The Heat Goes On

This month our Collections Manager, Bridget Hanley, explores sunshine and holidays in the Archives

At this time of year our minds inevitably turn towards holidays and we have been trawling the archives to find out more about holidays of the past.  The three branches of the Suffolk Record Office hold some wonderful diaries and travel journals written by people from a variety of different backgrounds, ranging from the Grand Tour in the 18th Century to more modest family holidays.  The English gentleman travelling abroad often recorded in great detail differences to his own experience in institutions, architecture, food and people.  At home, his travels tell us of a vanished landscape and way of life. We also have numerous photographs and albums of trips overseas and nearer to home and adverts for hotels and guest houses in local newspapers and trade directories.

Seaside holidays are particularly well represented including photographs of the usual seaside attractions such as donkey rides, beaches and piers. At the Lowestoft branch we have some excellent records relating to Holiday Camps in the north of the County, especially Potter’s Hopton Beach Camp and The Golden Sands Holiday Camp at Hopton on Sea and the Broadlands Sands Holiday Park and Rogerson Hall Holiday Camp at Corton. In fact we had H for Holiday Camps in our A-Z of Suffolk History in 2017: 

 Ref: IRO/914/264

Ref: IRO/914/264

www.suffolkarchives.co.uk/places/a-z-of-suffolk/h-is-for-holiday-camp/

 Ref: HD2272_153_10_1_3_5_p1

Ref: HD2272_153_10_1_3_5_p1

However, my favourites are two lovely brochures, dating from about 1913, in our Local Studies printed collection about Felixstowe (one in English and one in French!). Described as The Queen of the East Coast and a ‘famous Seaside Health Resort’, the booklets print Felixstowe’s exceptional sunshine record and an account of some of the attractions and amusements including golf, yachting, lawn tennis and croquet and the new peir opened in 1905.  Photography is also mentioned: we all carry cameras nowadays and The Spa Pavilion, opened in 1909 is given a ‘place of honour in recent local improvements’.  I love this description:

There are plenty of bathing machines, but one of the greatest attractions for families is a system of wooden huts for family and mixed bathing.  They are under the control of the Council, and may be hired by the week at a moderate cost, from the residents to whom the Council lets the sites.  They afford a veritable seaside luxury, not only for bathing, for shelter from sun and rain, for reading, writing, smoking and lounging, but when tea time comes it is quite the correct thing to use them for afternooon tea, for which purpose the Council have very thoughtfully provided in the rear of these huts, stand pipes for drawing water from the town supply.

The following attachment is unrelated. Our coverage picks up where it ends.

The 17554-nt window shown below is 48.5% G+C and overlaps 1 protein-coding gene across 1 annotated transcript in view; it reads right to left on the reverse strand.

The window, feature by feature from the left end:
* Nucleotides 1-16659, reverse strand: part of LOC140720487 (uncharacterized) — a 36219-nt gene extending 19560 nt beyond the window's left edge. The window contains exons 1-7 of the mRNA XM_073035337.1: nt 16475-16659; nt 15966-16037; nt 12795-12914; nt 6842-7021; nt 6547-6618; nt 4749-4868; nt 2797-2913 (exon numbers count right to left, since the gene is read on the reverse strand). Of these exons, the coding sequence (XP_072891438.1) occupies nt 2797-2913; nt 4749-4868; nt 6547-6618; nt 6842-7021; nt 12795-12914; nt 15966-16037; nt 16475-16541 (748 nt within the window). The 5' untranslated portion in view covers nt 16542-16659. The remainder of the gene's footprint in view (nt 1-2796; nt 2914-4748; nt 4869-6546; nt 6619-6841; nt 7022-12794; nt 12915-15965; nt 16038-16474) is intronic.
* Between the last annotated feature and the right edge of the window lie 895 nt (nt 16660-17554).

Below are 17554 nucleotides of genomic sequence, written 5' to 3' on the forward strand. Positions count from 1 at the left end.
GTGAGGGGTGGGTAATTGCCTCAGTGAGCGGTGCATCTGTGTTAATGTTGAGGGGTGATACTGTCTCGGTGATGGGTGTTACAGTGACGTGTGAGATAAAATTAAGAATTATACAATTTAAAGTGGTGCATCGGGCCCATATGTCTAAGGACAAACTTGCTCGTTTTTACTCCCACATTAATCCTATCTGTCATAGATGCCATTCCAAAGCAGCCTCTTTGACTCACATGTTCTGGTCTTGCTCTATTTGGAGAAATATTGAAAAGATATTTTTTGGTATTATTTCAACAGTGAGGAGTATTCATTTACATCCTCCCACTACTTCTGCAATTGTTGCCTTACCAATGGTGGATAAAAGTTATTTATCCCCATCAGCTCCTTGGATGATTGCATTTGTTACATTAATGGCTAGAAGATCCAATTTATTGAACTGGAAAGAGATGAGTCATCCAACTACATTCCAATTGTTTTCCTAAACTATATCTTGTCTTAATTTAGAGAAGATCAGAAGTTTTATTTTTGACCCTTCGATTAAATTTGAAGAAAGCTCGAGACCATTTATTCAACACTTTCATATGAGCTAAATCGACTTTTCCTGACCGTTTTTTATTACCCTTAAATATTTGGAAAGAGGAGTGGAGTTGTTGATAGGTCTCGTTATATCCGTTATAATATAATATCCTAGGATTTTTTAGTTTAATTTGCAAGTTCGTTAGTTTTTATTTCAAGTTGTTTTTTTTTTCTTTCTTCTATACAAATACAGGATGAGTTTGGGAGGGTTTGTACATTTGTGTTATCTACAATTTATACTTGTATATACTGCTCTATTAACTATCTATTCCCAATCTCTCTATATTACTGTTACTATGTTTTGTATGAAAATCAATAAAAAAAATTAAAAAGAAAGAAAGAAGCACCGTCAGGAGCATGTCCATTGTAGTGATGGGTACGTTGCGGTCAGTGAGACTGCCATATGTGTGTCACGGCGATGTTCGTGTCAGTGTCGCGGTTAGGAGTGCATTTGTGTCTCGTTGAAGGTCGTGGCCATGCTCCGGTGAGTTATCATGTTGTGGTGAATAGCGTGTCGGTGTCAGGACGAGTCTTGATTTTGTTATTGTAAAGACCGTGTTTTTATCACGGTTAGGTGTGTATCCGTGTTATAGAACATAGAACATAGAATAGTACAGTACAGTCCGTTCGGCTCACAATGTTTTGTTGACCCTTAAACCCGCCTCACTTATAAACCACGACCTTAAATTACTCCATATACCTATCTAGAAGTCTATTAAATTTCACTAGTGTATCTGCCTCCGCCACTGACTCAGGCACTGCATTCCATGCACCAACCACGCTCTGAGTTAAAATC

It gives travel options too: by train from Liverpool Street – weekend tickets (Friday to Tuesday) cost 13s and 6d first class - and by Belle Steamers from London, Southend and Tilbury and suggests excursions from Felixstowe including Felixstowe Ferry, Landguard Fort and further afield Ipswich, Woodbridge, Harwich and Dovercourt.

We also have a Second World War ‘Stay at Home Holidays’ brochure for Ipswich (below)– an early type of staycation?  These were also produced for other places in the County and show how towns put on extra activities, many especially designed for children.  Ipswich had a Fun Fair, Concert Parties by the Co-op Juniors, Dancing On The Green, a Swimming Gala at Broomhill Bathing Pool and other sporting activities and my personal favourite, The Children’s Decorated Pets Competition!